Next (2007)

Review of: Next (2007)
Review by:
Bill Clark

Reviewed by:
On April 27, 2007
Last modified:July 4, 2014


Although it has some fun effects and trademark Cage zingers, Next can't overcome just how goofy, and even uninteresting, it is.

Next (2007)

Guys like Nicolas Cage, not in a disturbing way, but in a bona-fide man-crush kind of way. The same thing happens when Mike Ditka walks into an unsuspecting Chicago sports bar. Why compare the two? Because Cage, at least of late, has made ridiculously entertaining films (see “guilty pleasures”) with some of Hollywood’s most beautiful women – and he usually gets to kiss them and still kick some ass. Any guy, regardless of age, can respect that Cage, who is now forty-three, still gets to be as cool as the other side of the pillow.

Take Next, for example. In the film he plays Cris Johnson, who has a low-rent Las Vegas magic show under the stage name Frank Cadillac. He calls members of the audience on stage and predicts what will happen to them – at least in the next two minutes. Johnson’s skill is assumed by most to be a gimmick, but Johnson can truly see two minutes into the future. His skills are in demand by the FBI, namely Agent Ferris (Moore). A bomb has been planted somewhere in Los Angeles and she wants his input in an effort to find out where it is. Johnson is not so easy to cooperate, as he sees his limited foresight as useless to the feds, and he soon finds himself on the run with Liz (Biel), a young woman he meets in a café. Pursued by both the FBI and the terrorists themselves, Johnson will need as much help as he can get – and it may stem from Liz’s existence.

Although it has some fun effects and trademark Cage zingers, Next can’t overcome just how goofy, and even uninteresting, it is. Like many time-bending thrillers, it has a tough time playing by its own rules. This may account for the cop-out ending that had folks collectively groaning. The film works much more when Cage is given free reign over the craziness around him, less so when the screenplay is trying to convince us that Cage and Jessica Biel are in love (he’s old enough to be her dad!)

The final act does get the project revving, as there is a visually spectacular scene illustrating Johnson searching an abandoned warehouse for clues. It is certainly a slick production, under the direction of Lee Tamahori, and those looking for some brainless thrills do get them – eventually.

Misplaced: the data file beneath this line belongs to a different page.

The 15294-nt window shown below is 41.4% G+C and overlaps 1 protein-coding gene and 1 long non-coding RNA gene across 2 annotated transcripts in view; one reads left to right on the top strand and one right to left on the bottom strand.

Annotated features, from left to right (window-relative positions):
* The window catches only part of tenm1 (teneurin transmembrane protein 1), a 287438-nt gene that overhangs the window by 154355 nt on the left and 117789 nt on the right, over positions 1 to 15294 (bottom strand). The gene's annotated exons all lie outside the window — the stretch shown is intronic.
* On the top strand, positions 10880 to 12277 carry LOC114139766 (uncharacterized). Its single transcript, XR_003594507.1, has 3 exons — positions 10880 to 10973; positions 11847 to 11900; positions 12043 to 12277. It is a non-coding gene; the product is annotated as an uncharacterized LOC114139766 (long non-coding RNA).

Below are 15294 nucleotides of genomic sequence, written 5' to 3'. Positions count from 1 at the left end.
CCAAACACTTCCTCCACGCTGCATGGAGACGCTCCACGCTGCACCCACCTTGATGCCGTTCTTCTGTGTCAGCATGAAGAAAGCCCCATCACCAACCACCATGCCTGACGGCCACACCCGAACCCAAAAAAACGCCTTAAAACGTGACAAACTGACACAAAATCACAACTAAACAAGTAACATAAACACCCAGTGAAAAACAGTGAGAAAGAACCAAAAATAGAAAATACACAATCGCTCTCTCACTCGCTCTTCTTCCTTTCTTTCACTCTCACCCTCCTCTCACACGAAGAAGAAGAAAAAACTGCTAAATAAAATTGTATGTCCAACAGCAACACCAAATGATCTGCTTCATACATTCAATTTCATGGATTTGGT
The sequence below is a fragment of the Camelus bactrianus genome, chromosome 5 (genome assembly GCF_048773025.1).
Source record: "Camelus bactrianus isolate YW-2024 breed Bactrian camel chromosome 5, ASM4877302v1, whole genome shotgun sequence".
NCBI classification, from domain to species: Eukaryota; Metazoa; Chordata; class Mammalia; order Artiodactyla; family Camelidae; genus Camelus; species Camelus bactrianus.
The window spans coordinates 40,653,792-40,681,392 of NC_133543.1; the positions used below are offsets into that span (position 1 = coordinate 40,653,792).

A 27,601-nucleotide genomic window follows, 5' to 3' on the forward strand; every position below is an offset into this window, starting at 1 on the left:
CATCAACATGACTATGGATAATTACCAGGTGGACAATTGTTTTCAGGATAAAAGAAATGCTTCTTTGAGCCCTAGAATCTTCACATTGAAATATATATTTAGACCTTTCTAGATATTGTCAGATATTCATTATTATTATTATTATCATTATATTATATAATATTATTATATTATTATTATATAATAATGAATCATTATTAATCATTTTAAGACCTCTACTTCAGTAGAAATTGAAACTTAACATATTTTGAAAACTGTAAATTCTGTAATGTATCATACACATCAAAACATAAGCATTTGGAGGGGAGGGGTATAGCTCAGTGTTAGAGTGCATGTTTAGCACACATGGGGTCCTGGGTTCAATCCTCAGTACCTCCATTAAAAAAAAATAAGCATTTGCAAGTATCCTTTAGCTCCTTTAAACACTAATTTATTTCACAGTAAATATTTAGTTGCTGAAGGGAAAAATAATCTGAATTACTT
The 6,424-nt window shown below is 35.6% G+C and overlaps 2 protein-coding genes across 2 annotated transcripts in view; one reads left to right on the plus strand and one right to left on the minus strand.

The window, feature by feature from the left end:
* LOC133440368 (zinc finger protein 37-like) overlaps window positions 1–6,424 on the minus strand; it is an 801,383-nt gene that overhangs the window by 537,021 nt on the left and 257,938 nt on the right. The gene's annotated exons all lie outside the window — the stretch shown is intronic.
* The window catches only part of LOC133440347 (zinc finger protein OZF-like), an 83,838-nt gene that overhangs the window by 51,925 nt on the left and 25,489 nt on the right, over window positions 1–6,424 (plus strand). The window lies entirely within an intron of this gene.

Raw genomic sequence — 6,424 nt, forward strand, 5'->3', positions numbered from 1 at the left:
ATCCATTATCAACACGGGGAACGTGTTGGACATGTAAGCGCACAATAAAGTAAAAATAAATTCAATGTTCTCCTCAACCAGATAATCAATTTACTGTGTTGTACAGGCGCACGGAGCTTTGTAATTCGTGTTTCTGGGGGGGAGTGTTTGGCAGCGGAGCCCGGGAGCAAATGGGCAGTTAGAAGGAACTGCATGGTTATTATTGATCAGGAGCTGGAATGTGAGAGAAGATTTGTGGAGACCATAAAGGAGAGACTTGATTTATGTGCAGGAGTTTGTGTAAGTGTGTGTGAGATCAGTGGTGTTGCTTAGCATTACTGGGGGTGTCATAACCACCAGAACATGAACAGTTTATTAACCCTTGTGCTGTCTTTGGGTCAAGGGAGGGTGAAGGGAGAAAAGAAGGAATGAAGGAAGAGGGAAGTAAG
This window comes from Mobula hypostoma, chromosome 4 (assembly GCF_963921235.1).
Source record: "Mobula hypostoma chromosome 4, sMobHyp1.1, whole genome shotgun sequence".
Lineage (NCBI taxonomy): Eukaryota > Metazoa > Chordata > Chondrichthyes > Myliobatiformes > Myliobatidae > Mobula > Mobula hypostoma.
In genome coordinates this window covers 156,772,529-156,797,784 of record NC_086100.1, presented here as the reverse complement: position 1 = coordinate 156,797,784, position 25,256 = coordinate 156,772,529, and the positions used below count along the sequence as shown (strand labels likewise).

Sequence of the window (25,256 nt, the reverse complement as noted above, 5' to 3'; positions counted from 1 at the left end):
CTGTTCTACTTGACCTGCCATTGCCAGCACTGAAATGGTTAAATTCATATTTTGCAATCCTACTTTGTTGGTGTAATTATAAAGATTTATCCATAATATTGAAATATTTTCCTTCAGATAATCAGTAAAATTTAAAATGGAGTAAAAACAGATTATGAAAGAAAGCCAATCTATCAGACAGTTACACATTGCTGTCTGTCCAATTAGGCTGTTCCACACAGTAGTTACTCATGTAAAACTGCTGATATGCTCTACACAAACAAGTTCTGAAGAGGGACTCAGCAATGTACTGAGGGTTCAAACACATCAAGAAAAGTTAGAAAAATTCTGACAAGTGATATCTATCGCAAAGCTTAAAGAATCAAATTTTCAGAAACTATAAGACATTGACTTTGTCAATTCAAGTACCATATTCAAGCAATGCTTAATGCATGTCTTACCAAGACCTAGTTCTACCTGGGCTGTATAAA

The performances are nothing special, but then again it doesn’t really matter all that much. Cage, complete with a Travolta-coif-from-Swordfish, is as cocky as he needs to be and keeps the overacting to a minimum. It’s still hard not to laugh when he asks to speak to a shaman. Jessica Biel does what she’s always asked to do: look pretty and stand around in a bath towel as much as possible. Julianne Moore does the tough chick routine as well as anyone.

It’s very difficult to pinpoint who Next is for. Fans of Phillip K. Dick’s novels are bound to be disappointed since this seems entirely too silly to be an accurate representation of his work. Cage fans can continue to root on his status in Hollywood, but otherwise the demographic appeal is pretty slim. I’ll put it this way: if you laughed at the scene in The Wicker Man when he told the little girl to “step away from the bike” at gunpoint, you might want to give this a look – on DVD, surrounded by your posters of Con Air and Face/Off.


Studio: Paramount Pictures
Length: 91 Minutes
Rating: PG-13 for intense sequences of violent action, and some language.
Theatrical Release: April 27, 2007
Directed by: Lee Tamahori
Written by: Gary Goldman & Jonathan Hensleigh & Paul Bernbaum. Based upon the novel “The Golden Man” by Phillip K. Dick.
Cast: Nicolas Cage, Julianne Moore, Jessica Biel, Thomas Kretschmann, Tory Kittles, José Zúñiga




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